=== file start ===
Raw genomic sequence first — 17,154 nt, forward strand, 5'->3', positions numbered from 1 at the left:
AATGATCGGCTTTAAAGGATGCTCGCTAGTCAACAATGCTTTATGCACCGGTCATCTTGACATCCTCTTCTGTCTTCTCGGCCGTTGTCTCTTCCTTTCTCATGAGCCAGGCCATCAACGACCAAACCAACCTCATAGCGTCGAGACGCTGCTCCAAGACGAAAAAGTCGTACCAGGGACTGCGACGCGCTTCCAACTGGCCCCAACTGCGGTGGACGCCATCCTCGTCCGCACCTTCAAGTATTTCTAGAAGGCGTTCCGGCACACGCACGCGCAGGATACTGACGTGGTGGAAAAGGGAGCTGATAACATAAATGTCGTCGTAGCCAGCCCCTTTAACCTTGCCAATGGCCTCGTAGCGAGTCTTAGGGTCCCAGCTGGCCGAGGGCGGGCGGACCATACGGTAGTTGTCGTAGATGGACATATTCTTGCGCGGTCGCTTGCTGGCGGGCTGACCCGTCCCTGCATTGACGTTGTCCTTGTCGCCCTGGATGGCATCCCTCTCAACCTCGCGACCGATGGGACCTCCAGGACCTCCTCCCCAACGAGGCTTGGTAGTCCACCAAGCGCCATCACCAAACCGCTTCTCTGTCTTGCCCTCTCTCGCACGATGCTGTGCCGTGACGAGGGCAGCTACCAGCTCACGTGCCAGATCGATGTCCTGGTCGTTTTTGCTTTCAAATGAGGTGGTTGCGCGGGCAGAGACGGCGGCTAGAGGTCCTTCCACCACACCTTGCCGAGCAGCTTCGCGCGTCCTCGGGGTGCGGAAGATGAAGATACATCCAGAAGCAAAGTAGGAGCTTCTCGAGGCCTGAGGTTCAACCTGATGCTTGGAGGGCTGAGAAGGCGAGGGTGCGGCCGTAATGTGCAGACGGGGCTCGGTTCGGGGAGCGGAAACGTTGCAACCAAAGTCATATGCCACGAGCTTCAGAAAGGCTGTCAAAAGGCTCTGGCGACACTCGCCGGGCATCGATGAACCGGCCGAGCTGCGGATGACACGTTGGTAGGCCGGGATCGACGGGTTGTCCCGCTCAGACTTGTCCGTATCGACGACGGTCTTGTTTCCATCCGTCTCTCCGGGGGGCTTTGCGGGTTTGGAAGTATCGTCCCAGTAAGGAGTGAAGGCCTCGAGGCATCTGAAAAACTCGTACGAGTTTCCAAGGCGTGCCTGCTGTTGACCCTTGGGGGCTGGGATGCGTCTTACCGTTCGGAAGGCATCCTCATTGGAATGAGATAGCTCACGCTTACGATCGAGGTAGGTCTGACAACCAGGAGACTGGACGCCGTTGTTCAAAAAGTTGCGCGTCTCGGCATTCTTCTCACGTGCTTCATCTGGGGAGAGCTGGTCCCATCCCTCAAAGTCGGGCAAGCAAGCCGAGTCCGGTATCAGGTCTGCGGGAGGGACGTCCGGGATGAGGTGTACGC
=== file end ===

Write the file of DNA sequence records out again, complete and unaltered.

Raw genomic sequence first — 17,154 nt, forward strand, 5'->3', positions numbered from 1 at the left:
AATGATCGGCTTTAAAGGATGCTCGCTAGTCAACAATGCTTTATGCACCGGTCATCTTGACATCCTCTTCTGTCTTCTCGGCCGTTGTCTCTTCCTTTCTCATGAGCCAGGCCATCAACGACCAAACCAACCTCATAGCGTCGAGACGCTGCTCCAAGACGAAAAAGTCGTACCAGGGACTGCGACGCGCTTCCAACTGGCCCCAACTGCGGTGGACGCCATCCTCGTCCGCACCTTCAAGTATTTCTAGAAGGCGTTCCGGCACACGCACGCGCAGGATACTGACGTGGTGGAAAAGGGAGCTGATAACATAAATGTCGTCGTAGCCAGCCCCTTTAACCTTGCCAATGGCCTCGTAGCGAGTCTTAGGGTCCCAGCTGGCCGAGGGCGGGCGGACCATACGGTAGTTGTCGTAGATGGACATATTCTTGCGCGGTCGCTTGCTGGCGGGCTGACCCGTCCCTGCATTGACGTTGTCCTTGTCGCCCTGGATGGCATCCCTCTCAACCTCGCGACCGATGGGACCTCCAGGACCTCCTCCCCAACGAGGCTTGGTAGTCCACCAAGCGCCATCACCAAACCGCTTCTCTGTCTTGCCCTCTCTCGCACGATGCTGTGCCGTGACGAGGGCAGCTACCAGCTCACGTGCCAGATCGATGTCCTGGTCGTTTTTGCTTTCAAATGAGGTGGTTGCGCGGGCAGAGACGGCGGCTAGAGGTCCTTCCACCACACCTTGCCGAGCAGCTTCGCGCGTCCTCGGGGTGCGGAAGATGAAGATACATCCAGAAGCAAAGTAGGAGCTTCTCGAGGCCTGAGGTTCAACCTGATGCTTGGAGGGCTGAGAAGGCGAGGGTGCGGCCGTAATGTGCAGACGGGGCTCGGTTCGGGGAGCGGAAACGTTGCAACCAAAGTCATATGCCACGAGCTTCAGAAAGGCTGTCAAAAGGCTCTGGCGACACTCGCCGGGCATCGATGAACCGGCCGAGCTGCGGATGACACGTTGGTAGGCCGGGATCGACGGGTTGTCCCGCTCAGACTTGTCCGTATCGACGACGGTCTTGTTTCCATCCGTCTCTCCGGGGGGCTTTGCGGGTTTGGAAGTATCGTCCCAGTAAGGAGTGAAGGCCTCGAGGCATCTGAAAAACTCGTACGAGTTTCCAAGGCGTGCCTGCTGTTGACCCTTGGGGGCTGGGATGCGTCTTACCGTTCGGAAGGCATCCTCATTGGAATGAGATAGCTCACGCTTACGATCGAGGTAGGTCTGACAACCAGGAGACTGGACGCCGTTGTTCAAAAAGTTGCGCGTCTCGGCATTCTTCTCACGTGCTTCATCTGGGGAGAGCTGGTCCCATCCCTCAAAGTCGGGCAAGCAAGCCGAGTCCGGTATCAGGTCTGCGGGAGGGACGTCCGGGATGAGGTGTACGC